Below, more on the January 6 investigation:

  • Source-watch: In a Twitter thread last night, Wittes called the Post’s scoop “a really meaty story packed with a lot of new stuff” that “other reporters will be chasing and building on for the next several days.” He also speculated as to who the paper’s sources might have been, concluding that they likely work as lawyers for Short and Jacob, the two Penceworld grand-jury witnesses. “It is a crime for prosecutors or FBI agents to disclose what Pence aides were asked by prosecutors,” Wittes wrote. “It is perfectly legal for the aides or their lawyers to talk about it. Assume the leak is from witnesses.”
  • Garland’s memo: After Maddow aired Garland’s memo on election-year investigations last week, Elie Mystal, justice correspondent at The Nation, pushed back on the notion that it was merely standard Justice Department fare, calling it “institutionalist claptrap” that suggests excessive caution on Garland’s part. “Garland is like a referee who is so concerned about the appearance of bias toward one team or the other that he swallows his whistle and refuses to call a foul or a penalty,” Mystal wrote. “He thinks he’s being impartial, but he’s actually just helping the team that doesn’t play by the rules.”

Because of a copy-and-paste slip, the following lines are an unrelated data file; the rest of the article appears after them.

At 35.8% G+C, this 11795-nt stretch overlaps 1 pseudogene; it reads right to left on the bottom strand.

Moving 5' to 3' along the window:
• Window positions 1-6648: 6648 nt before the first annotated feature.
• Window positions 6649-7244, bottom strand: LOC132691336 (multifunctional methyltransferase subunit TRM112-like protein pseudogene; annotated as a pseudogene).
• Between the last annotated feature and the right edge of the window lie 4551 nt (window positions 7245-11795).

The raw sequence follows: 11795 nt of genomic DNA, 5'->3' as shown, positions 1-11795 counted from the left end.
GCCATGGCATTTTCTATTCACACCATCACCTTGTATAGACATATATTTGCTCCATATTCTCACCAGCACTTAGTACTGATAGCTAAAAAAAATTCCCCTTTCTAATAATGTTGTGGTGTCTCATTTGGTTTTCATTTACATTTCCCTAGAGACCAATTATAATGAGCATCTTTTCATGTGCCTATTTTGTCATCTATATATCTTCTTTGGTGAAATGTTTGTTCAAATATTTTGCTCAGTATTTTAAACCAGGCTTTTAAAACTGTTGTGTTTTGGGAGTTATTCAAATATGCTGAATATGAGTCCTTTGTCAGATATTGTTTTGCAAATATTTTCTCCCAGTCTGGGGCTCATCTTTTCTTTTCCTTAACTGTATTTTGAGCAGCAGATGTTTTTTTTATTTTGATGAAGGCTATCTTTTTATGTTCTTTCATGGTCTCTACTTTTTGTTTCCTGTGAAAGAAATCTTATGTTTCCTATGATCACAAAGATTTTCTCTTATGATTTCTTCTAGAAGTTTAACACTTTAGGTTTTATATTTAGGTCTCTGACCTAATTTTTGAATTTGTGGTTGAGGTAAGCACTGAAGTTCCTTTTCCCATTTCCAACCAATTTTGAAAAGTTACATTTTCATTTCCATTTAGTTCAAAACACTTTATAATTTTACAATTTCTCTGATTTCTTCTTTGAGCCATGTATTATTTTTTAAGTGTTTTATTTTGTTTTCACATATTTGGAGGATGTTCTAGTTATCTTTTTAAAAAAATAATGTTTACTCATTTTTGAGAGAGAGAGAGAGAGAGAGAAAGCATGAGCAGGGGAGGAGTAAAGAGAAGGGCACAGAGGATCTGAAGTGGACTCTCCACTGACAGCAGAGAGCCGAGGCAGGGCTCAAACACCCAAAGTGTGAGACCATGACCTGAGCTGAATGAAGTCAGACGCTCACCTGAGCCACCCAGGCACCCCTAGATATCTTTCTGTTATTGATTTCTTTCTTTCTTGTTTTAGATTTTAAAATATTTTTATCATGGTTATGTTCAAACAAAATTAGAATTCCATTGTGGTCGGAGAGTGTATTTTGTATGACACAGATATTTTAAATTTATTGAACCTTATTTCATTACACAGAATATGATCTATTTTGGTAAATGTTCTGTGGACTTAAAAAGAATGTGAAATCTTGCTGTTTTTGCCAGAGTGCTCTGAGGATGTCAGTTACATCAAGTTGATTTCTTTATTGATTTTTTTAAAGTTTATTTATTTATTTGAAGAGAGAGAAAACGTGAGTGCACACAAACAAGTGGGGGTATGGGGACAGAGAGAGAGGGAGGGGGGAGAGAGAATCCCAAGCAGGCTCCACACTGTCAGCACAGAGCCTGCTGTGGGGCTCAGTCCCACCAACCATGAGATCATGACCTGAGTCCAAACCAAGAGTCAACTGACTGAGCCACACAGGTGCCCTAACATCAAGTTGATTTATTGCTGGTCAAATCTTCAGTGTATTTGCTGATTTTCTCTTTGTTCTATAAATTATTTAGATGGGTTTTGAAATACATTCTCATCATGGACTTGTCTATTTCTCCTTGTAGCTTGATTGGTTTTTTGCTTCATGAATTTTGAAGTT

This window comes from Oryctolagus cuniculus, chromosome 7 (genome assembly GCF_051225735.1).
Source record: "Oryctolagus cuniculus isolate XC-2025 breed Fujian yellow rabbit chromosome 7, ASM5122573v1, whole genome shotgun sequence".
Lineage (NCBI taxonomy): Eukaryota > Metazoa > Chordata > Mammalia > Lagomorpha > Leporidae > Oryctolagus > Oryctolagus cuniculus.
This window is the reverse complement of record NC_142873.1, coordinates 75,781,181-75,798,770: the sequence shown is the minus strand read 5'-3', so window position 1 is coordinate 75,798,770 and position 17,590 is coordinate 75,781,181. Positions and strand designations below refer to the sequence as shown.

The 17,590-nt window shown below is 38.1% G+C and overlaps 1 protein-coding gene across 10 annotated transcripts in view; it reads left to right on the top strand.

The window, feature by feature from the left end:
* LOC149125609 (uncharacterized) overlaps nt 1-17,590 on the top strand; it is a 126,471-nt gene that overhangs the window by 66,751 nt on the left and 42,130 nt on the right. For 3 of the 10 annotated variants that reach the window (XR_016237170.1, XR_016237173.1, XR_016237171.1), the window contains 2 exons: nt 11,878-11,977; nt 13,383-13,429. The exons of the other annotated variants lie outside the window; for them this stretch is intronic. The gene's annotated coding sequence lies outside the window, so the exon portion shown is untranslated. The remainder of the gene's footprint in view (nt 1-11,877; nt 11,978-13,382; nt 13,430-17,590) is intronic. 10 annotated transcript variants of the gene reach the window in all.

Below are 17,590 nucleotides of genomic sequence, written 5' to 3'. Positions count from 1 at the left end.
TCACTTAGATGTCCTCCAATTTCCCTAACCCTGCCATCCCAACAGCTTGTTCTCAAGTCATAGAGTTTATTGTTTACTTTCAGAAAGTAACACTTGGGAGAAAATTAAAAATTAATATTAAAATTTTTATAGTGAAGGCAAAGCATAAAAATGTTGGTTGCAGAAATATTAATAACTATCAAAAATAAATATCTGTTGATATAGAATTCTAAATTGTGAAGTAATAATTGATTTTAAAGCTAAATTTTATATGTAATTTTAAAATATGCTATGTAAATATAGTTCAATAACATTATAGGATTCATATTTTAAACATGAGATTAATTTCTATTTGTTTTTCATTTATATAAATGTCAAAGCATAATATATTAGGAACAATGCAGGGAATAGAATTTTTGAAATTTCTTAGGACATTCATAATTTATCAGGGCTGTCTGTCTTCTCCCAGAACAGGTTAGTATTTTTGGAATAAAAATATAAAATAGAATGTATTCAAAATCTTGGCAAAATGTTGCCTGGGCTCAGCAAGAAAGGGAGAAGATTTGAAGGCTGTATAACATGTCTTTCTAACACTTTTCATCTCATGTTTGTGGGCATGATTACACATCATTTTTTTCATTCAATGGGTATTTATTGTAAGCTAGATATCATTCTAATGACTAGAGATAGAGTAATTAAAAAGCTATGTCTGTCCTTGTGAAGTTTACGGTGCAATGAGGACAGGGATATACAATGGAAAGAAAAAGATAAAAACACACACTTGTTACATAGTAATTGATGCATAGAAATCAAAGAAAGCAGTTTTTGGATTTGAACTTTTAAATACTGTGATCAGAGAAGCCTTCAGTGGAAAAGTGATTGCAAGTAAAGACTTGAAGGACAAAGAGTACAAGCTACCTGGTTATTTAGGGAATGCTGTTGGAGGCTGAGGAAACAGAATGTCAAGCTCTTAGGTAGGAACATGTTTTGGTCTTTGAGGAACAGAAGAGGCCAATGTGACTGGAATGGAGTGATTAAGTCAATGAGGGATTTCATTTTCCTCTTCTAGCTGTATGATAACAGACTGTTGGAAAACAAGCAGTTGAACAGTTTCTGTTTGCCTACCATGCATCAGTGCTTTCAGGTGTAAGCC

• Murdoch mania: As I noted in yesterday’s newsletter, a wave of recent media coverage generated by two Murdoch newspapers, the Journal and the New York Post, seeming to turn on Trump has been tempered by critics who have argued, variously, that the titles’ stance is neither all that surprising nor all that significant, given that top Fox opinion hosts are still in Trump’s corner. In an op-ed titled “Wake me up when Sean Hannity editorializes against Trump,” the Washington Post’s Erik Wemple joined the pushback. “Under the ineffable laws of media distribution,” he wrote, the two Murdoch papers can “write editorials zinging Trump without causing much, if any, harm to their respective business models. The same doesn’t hold true for the opinion hours on Fox News.”


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Jon Allsop is a freelance journalist whose work has appeared in the New York Review of Books, Foreign Policy, and The Nation, among other outlets. He writes CJR’s newsletter The Media Today. Find him on Twitter @Jon_Allsop.

TOP IMAGE: Attorney General Merrick Garland. Oliver Contreras/Pool via AP